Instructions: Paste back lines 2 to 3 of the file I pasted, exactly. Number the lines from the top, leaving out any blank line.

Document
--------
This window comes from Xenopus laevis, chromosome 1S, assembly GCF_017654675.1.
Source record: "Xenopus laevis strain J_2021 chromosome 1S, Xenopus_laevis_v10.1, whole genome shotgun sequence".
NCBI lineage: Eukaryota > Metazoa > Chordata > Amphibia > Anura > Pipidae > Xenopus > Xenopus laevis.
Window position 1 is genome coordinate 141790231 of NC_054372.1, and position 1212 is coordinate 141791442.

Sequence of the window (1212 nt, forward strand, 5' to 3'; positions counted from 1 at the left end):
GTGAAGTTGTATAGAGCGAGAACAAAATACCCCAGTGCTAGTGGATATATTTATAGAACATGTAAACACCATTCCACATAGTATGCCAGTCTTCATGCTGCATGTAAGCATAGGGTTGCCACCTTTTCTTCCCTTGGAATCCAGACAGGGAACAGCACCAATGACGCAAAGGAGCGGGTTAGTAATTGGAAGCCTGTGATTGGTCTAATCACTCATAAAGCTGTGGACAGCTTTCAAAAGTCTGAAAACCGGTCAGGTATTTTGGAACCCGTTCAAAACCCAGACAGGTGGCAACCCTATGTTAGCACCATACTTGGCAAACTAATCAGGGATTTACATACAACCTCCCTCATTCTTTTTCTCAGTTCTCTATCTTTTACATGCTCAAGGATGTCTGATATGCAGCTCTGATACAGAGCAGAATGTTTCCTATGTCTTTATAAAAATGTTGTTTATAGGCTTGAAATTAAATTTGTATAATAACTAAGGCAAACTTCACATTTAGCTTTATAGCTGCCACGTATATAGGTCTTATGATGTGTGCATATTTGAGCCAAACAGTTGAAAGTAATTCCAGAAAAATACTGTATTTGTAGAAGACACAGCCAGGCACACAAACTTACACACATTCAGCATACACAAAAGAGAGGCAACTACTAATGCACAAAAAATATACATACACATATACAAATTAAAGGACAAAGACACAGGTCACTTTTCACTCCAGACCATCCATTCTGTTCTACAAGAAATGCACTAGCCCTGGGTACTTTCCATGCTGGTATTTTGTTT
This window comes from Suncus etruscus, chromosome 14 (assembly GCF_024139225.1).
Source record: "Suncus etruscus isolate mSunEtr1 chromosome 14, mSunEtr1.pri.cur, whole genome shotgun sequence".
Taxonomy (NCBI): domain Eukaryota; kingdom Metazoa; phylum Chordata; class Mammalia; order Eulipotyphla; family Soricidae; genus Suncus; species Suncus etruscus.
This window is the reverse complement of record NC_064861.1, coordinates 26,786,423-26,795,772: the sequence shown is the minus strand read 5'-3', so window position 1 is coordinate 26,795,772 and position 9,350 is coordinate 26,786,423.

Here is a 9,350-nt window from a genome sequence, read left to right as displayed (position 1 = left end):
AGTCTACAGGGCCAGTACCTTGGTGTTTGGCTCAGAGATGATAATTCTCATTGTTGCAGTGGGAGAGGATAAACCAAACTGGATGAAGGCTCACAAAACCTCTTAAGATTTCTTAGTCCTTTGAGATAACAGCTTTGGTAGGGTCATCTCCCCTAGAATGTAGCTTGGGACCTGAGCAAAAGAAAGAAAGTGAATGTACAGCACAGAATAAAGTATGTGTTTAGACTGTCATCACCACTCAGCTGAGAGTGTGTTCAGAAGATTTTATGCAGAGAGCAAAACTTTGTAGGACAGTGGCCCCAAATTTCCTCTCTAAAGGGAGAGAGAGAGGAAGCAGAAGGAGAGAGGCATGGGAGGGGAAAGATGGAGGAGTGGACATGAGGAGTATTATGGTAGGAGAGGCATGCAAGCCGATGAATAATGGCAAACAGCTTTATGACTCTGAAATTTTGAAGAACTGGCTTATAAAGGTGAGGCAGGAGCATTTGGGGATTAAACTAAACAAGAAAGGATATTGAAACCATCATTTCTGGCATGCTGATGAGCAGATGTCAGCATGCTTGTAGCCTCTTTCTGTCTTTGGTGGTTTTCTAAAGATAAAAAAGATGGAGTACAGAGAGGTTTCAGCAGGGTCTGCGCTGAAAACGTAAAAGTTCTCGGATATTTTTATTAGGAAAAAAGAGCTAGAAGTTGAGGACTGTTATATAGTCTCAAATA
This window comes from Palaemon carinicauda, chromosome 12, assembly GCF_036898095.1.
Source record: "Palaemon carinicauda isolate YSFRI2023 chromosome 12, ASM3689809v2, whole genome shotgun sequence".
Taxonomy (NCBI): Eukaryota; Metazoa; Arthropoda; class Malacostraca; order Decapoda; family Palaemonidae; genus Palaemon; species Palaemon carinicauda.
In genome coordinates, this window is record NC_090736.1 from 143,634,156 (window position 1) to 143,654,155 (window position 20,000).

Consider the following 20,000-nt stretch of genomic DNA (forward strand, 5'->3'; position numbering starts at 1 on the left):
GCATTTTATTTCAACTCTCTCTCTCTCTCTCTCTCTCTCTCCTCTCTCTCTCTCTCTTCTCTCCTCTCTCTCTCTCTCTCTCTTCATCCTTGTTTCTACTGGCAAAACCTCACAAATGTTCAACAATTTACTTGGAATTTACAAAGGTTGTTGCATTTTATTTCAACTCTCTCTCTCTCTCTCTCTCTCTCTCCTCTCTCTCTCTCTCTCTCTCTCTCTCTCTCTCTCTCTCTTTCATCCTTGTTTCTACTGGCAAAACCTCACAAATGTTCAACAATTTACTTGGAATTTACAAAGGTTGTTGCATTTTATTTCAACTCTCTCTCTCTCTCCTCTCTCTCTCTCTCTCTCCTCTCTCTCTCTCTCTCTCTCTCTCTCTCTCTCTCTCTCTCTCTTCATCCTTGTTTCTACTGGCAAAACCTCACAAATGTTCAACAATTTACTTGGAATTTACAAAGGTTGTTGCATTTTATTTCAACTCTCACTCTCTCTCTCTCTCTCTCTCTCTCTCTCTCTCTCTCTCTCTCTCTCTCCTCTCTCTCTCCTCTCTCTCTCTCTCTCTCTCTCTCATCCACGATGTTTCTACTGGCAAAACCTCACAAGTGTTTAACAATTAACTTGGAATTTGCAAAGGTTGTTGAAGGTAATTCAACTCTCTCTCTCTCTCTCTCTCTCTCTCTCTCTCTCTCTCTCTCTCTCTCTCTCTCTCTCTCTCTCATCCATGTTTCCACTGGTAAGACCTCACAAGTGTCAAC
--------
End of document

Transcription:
Source record: "Xenopus laevis strain J_2021 chromosome 1S, Xenopus_laevis_v10.1, whole genome shotgun sequence".
NCBI lineage: Eukaryota > Metazoa > Chordata > Amphibia > Anura > Pipidae > Xenopus > Xenopus laevis.